The Pew Research Center reports that seven out of ten US teenagers cite anxiety and depression as major problems among their peers. Teens disclose concerns about mental health more often than bullying, drug addiction or alcohol abuse. They also say that the number one pressure they face is trying to get good grades. Yes, there’s pressure to look good, to be a good athlete, and to fit in, but the pressure to perform well in school is the worst.
When it comes to choosing an educational consultant for your child’s college admissions journey, it is essential to find a person who is experienced, knowledgeable and adheres to ethical standards. If you are the parent of a child with a disability, there are additional considerations to selecting the right consultant. Here are six questions you should ask a prospective consultant:
Describe the training you have received that qualifies you to work with children with disabilities.
Page Kolligian joined the Educational Advocates team this month and will be working with prospective college students. She is an educational consultant, teacher, and advocate whohas been advising families on schools and colleges for 15 years. She excels in developing strong relationships with her students and their families while providing structure, support, and guidance throughout the college process. Page connects well with students of varied interests and personalities…
“Colleges will be test optional again this year, so I don’t have to worry about tests, right?”
In our practice we are asked a variation on this question frequently, and the answer is complicated. First some background: virtually every college and university in the USA, as well as many international institutions, offered test-optional policies for the 2020-2021 application year due to Covid-related test cancellations, and it is looking like the trend will continue for 2021-2022…
Keep us informed of your admissions decisions. If you were deferred, update the college on your continued interest and new information such as test scores, leadership activities or academic accomplishments.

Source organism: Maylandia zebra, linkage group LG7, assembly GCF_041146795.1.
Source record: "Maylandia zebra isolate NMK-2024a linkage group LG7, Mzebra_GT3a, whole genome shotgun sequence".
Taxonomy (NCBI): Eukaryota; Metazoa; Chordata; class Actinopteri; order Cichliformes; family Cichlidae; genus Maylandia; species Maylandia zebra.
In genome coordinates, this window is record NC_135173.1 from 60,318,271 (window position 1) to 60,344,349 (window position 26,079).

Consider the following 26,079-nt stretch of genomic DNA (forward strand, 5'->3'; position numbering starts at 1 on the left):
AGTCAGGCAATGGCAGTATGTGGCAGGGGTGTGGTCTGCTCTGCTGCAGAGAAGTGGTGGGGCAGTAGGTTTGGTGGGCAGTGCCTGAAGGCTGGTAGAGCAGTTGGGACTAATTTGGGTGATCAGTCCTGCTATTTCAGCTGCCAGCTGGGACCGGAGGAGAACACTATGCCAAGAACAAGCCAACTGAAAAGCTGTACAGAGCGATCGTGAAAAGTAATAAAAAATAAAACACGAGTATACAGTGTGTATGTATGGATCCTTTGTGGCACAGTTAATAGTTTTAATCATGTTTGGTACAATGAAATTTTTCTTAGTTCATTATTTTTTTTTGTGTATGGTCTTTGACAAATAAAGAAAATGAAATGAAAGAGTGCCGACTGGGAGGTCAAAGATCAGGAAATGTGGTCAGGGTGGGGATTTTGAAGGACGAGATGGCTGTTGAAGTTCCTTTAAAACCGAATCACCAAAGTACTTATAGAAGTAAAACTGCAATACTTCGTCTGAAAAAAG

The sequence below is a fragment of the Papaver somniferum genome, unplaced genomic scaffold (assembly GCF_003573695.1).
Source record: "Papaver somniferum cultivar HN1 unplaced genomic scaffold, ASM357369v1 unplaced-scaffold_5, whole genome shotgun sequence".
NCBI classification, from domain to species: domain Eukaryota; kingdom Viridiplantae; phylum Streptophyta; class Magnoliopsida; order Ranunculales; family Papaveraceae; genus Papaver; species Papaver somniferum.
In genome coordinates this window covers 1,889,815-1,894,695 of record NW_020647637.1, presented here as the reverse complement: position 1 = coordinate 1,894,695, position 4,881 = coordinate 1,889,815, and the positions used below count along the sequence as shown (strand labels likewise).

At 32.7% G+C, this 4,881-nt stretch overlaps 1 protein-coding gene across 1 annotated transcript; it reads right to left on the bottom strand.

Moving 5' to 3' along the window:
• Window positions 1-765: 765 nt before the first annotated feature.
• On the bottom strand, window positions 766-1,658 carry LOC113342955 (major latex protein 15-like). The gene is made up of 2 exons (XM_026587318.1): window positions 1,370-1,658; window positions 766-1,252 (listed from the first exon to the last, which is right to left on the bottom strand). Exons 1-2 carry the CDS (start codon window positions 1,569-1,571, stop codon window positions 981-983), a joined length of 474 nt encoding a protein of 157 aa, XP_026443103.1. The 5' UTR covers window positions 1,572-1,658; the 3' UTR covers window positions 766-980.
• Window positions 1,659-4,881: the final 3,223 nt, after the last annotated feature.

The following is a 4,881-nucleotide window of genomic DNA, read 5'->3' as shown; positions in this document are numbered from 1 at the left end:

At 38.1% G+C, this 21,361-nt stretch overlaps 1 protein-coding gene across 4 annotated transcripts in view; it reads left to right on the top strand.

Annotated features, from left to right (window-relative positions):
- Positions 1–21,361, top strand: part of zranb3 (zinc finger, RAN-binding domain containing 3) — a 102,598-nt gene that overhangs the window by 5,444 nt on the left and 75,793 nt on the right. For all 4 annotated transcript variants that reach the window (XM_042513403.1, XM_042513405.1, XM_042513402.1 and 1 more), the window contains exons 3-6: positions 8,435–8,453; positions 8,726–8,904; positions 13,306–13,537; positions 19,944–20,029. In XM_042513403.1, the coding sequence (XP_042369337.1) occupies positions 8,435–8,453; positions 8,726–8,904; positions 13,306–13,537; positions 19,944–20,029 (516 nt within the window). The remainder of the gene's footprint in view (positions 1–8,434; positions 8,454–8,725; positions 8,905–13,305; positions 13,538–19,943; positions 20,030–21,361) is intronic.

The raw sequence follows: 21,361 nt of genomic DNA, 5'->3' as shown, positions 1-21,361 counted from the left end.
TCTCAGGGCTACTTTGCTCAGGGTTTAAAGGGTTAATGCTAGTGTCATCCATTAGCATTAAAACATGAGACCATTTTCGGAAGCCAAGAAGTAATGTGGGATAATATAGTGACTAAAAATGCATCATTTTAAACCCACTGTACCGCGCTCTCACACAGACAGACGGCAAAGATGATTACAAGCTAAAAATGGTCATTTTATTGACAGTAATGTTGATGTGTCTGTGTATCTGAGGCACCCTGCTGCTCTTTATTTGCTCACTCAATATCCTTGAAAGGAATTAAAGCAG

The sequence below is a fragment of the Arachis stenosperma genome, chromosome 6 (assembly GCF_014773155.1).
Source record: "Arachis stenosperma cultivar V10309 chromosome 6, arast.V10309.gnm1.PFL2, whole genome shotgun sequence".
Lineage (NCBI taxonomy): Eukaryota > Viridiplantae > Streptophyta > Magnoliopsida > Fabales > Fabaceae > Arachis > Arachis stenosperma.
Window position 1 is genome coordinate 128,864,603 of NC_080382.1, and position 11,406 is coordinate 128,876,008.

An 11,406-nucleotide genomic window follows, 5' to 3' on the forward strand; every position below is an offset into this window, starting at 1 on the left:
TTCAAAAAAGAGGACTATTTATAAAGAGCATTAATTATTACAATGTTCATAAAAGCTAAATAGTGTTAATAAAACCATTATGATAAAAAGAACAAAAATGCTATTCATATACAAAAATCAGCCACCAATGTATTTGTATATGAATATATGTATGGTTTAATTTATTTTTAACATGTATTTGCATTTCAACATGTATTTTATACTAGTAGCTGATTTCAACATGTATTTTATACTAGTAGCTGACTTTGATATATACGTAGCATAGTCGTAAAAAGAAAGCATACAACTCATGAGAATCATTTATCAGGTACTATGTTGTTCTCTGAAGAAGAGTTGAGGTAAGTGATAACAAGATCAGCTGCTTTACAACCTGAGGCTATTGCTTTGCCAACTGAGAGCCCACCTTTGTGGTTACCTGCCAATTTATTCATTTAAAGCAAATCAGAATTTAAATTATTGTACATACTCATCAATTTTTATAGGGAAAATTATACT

Avoid senioritis by keeping your grades up and avoiding disciplinary issues.
As you research colleges, be sure to complete the virtual information sessions and tours, and look for special opportunities such as student panels, opportunities to visit
When students have a mentor during college they are twice as likely to be successful after graduation—reporting more engagement at work and scoring high on other measures of well-being. The Chronicle For Higher Education reported on a book by Hamilton College Sociology Professor Dan Chambliss who followed more than 100 Hamilton students during and after college to determine which aspects of their undergraduate years really made a difference long term. Relationships matter…
Covid-19 turned the college application season upside down for current high school seniors. Tests were cancelled, student motivation was down, applications per student are up, and overall it may be a year where fewer students apply to college. The numbers of early applications to selective schools that admit less than 20 percent skyrocketed resulting in lower admission rates than the already minuscule rates of year’s past.
Summer is a great time to learn new skills, further develop one of your interests or gain work experience. Even though many programs have gone virtual or will have some modifications, there are plenty of opportunities to explore. It is not too early to start researching now. Here are a few ideas to get you started. (For more on summer program deadlines as well as summer jobs and internships, check out our previous post here.)
While it’s true that most of your work is done for your college applications, keep in mind that your actions and decisions in the months ahead can still affect the admission decision.
Keep Your Grades Up. Colleges will get a copy of your midyear report, which will show your senior-year grades at the end of the first semester or term. Avoid senioritis: Colleges do not view it favorably. You should not only carry